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Harman Kardon SB 16 Surround Bar First Look

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Harman Kardon SB 16

Harman Kardon SB 16

Summary

  • Product Name: SB 16 Sound Bar with Wireless Subwoofer
  • Manufacturer: Harman Kardon
  • Review Date: February 01, 2011 01:00
  • MSRP: $689.99
  • First Impression: Pretty Cool
  • Buy Now

SB 16/230 System

  • Frequency response: 50hz – 20khz

SB 16 CTR Soundbar

  • midrange transducers: two x 3" (75mm) cones per channel, video-shielded

  • high-frequency transducer: one x 3/4" dome per channel, video-shielded

  • amplifier power: 25 watts x 2

  • power requirement: 24V dc, 2.5a – 2.7a

  • dimensions (h x w x d):110mm x 920mm x 89mm (4-5/16" x 36-1/4" x 3-1/2")

  • weight: 3.6kg (8 lb)

SB 15/230 Subwoofer

  • woofer: 10" (254mm) cone

  • enclosure type: ported

  • power requirement: 230V ac, 50hz/60hz, 100w

  • dimensions (h x w x d): 480mm x 380mm x 380mm (18-7/8" x 13-3/8" x 13-3/8")

  • weight: 15.4kg (34 lb)

Executive Overview

Manufacturers are out there right now trying to figure out how to give consumers what they want. Harman Kardon thinks they have the answer with their new SB 16 (SurroundBar 16) 2.1 solution. Technically it is a single stereo 2-way sound bar paired with a subwoofer. Like all surround bar solutions, the SB 16 simulates surround sound using DSP and one long thin stereo speaker (in this case it is 4-5/16" x 36-1/4" x 3-1/2" which should look pretty good under a 42" or less display). The SB 16 is set up as two separate channels with a .75-inch tweeter on the far ends of the front baffle followed by two 3" woofers. It is internally amplified with a 25 watt amplifier and weighs in at a slight eight pounds. The glossy black finish on the speaker and sub should match well many current decors (especially if you spend any time at Ikea, and honestly, who doesn't?).

Don't get us wrong, we love that the public has finally gotten that sound is important. We love that when you talk about surround sound with someone off the street, they don't look at you like you're trying to insult them in Klingon. This is what we've been working toward for years. "Sound is every bit as important as video," we've been saying. For years we got shrugs of derision or out and out insults. How could sound be important? Especially as important as video? Well... try watching a movie without it.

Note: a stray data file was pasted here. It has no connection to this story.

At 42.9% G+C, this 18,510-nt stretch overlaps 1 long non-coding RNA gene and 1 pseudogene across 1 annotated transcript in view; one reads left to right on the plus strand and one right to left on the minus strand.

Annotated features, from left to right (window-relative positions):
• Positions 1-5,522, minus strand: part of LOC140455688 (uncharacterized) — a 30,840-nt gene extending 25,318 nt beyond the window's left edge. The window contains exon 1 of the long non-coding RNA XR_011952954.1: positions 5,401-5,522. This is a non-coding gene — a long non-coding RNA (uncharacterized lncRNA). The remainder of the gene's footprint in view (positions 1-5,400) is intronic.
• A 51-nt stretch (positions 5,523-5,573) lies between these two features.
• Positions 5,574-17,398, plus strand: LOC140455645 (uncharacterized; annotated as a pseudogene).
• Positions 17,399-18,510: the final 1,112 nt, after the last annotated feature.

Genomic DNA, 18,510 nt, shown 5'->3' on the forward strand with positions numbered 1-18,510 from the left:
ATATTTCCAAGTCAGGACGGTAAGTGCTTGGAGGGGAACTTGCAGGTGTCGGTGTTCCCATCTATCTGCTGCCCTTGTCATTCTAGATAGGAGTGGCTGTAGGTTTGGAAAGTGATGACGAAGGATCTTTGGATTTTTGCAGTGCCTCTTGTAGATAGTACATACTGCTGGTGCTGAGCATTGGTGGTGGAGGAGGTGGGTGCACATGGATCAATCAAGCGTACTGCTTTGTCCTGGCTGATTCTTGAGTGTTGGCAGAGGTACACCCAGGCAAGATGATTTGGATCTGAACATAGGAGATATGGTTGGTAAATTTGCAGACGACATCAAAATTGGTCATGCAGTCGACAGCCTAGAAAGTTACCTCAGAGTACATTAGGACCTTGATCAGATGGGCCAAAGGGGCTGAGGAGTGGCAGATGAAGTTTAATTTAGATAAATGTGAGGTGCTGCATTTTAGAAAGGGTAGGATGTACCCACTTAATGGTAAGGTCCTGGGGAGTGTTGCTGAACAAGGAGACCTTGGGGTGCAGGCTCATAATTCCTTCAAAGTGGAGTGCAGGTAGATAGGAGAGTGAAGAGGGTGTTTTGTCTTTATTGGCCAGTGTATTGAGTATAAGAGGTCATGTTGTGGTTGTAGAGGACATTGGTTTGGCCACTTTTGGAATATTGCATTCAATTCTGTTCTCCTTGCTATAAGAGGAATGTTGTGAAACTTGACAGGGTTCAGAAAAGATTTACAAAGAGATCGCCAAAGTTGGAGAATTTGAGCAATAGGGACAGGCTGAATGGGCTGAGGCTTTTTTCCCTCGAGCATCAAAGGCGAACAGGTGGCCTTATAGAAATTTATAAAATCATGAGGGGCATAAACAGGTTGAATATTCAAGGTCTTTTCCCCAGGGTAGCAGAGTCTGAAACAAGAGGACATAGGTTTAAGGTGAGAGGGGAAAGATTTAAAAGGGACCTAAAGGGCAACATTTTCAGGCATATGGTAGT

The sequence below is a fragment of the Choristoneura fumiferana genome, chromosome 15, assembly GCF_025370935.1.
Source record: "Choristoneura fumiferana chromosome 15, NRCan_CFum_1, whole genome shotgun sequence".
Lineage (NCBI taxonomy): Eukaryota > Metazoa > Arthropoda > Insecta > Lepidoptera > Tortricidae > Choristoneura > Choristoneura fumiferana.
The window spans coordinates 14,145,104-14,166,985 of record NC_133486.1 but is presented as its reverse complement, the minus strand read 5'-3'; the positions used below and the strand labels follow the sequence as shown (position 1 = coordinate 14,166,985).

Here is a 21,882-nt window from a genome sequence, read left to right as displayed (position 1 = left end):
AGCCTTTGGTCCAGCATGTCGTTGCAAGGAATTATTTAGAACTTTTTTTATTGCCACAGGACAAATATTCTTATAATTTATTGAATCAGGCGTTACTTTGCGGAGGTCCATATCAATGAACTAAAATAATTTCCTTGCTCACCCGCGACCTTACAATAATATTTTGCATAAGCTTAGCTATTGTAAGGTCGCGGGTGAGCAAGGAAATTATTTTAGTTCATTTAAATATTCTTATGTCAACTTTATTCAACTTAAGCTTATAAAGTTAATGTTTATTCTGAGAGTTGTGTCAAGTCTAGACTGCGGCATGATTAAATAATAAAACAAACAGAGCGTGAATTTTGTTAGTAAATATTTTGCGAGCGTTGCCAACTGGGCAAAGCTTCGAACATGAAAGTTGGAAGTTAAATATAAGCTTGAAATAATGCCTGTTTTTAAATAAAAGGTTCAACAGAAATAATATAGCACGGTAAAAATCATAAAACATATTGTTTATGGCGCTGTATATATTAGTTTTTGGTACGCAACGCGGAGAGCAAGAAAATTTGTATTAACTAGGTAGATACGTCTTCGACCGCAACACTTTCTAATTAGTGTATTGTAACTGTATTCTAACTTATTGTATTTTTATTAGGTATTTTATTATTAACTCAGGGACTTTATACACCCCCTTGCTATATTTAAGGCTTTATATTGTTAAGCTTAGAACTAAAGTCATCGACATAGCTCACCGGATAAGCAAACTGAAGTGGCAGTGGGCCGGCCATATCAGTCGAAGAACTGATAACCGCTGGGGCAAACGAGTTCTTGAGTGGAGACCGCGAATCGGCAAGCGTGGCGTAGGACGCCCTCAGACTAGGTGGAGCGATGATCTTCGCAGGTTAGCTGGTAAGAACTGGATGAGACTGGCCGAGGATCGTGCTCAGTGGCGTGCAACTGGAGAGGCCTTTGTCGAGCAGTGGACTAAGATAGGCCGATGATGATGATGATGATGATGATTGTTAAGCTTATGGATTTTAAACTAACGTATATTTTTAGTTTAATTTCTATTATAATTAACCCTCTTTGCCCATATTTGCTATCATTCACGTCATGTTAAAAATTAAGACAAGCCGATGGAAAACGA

The sense of immersion you can have in a movie or musical piece is directly related to the sound. If you are struggling to hear the dialogue or if explosions sound like inflated paper bags being stepped on, it can take you out of the movie just as much as distorted video. If you've ever seen a martial arts or action movie with the sound off and noticed how far away each of the punches and kicks were when they always looked dead on with the sound you know how important it is. 

So we've won, right?

Not so fast. Like a teenager that thinks upgrading their muffler will make their car sound like it has a big engine, and that this is just as good as actually having a big engine, Joe Consumer is trying to figure out how to get that good sound. More importantly, they are going for good surround sound, in a package that they understand. And what they understand is small. Preferably something they can shove behind their TV. Enter Harman Kardon and their SB 16 Surround Bar system and wireless sub.

As most Audioholics readers know, there are two ways to simulate surround sound. You can either attempt to bounce the sound around the room or you can use DSP and adjust the phase of the audio coming out of the drivers to trick your ear into locating the sound somewhere other than at the speaker. With a 2.1 solution, the latter is obviously the case. Harmon Kardon should have the technical know-how to pull this technology off convincingly. But with surround bars, it is often about connections (and sometimes lack of connections). The SB 16 scores on both fronts.

SB16_back

As you can see, there are three inputs on the back of the SB 16 bar - analogue, coaxial, and optical. This allows you to connect multiple devices which is important. Those looking for a surround bar are generally not interested in using a receiver. If you assume that they are only using one source in a room, you can get away with one input (an unreasonable assumption in our opinion) but we highly recommend as many as possible. What you will also notice is the complete lack of input on the subwoofer.